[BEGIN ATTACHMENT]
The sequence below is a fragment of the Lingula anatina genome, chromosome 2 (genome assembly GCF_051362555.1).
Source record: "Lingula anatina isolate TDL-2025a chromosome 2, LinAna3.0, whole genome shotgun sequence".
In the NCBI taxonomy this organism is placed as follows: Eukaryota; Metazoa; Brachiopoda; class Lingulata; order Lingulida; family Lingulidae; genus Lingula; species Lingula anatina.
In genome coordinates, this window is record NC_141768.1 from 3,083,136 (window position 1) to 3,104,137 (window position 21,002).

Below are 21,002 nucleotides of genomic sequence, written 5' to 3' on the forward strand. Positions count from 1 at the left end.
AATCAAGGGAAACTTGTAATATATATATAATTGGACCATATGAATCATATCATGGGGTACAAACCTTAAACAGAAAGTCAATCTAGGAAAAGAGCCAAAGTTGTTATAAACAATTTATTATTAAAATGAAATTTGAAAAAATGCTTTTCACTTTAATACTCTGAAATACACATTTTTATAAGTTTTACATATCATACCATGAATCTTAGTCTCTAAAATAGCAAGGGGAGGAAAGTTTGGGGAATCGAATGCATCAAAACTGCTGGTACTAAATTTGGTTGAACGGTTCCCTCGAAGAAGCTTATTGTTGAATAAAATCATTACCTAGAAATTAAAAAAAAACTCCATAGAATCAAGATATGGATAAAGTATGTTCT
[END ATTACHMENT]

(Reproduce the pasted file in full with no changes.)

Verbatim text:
The sequence below is a fragment of the Lingula anatina genome, chromosome 2 (genome assembly GCF_051362555.1).
Source record: "Lingula anatina isolate TDL-2025a chromosome 2, LinAna3.0, whole genome shotgun sequence".
In the NCBI taxonomy this organism is placed as follows: Eukaryota; Metazoa; Brachiopoda; class Lingulata; order Lingulida; family Lingulidae; genus Lingula; species Lingula anatina.
In genome coordinates, this window is record NC_141768.1 from 3,083,136 (window position 1) to 3,104,137 (window position 21,002).

Below are 21,002 nucleotides of genomic sequence, written 5' to 3' on the forward strand. Positions count from 1 at the left end.
AATCAAGGGAAACTTGTAATATATATATAATTGGACCATATGAATCATATCATGGGGTACAAACCTTAAACAGAAAGTCAATCTAGGAAAAGAGCCAAAGTTGTTATAAACAATTTATTATTAAAATGAAATTTGAAAAAATGCTTTTCACTTTAATACTCTGAAATACACATTTTTATAAGTTTTACATATCATACCATGAATCTTAGTCTCTAAAATAGCAAGGGGAGGAAAGTTTGGGGAATCGAATGCATCAAAACTGCTGGTACTAAATTTGGTTGAACGGTTCCCTCGAAGAAGCTTATTGTTGAATAAAATCATTACCTAGAAATTAAAAAAAAACTCCATAGAATCAAGATATGGATAAAGTATGTTCT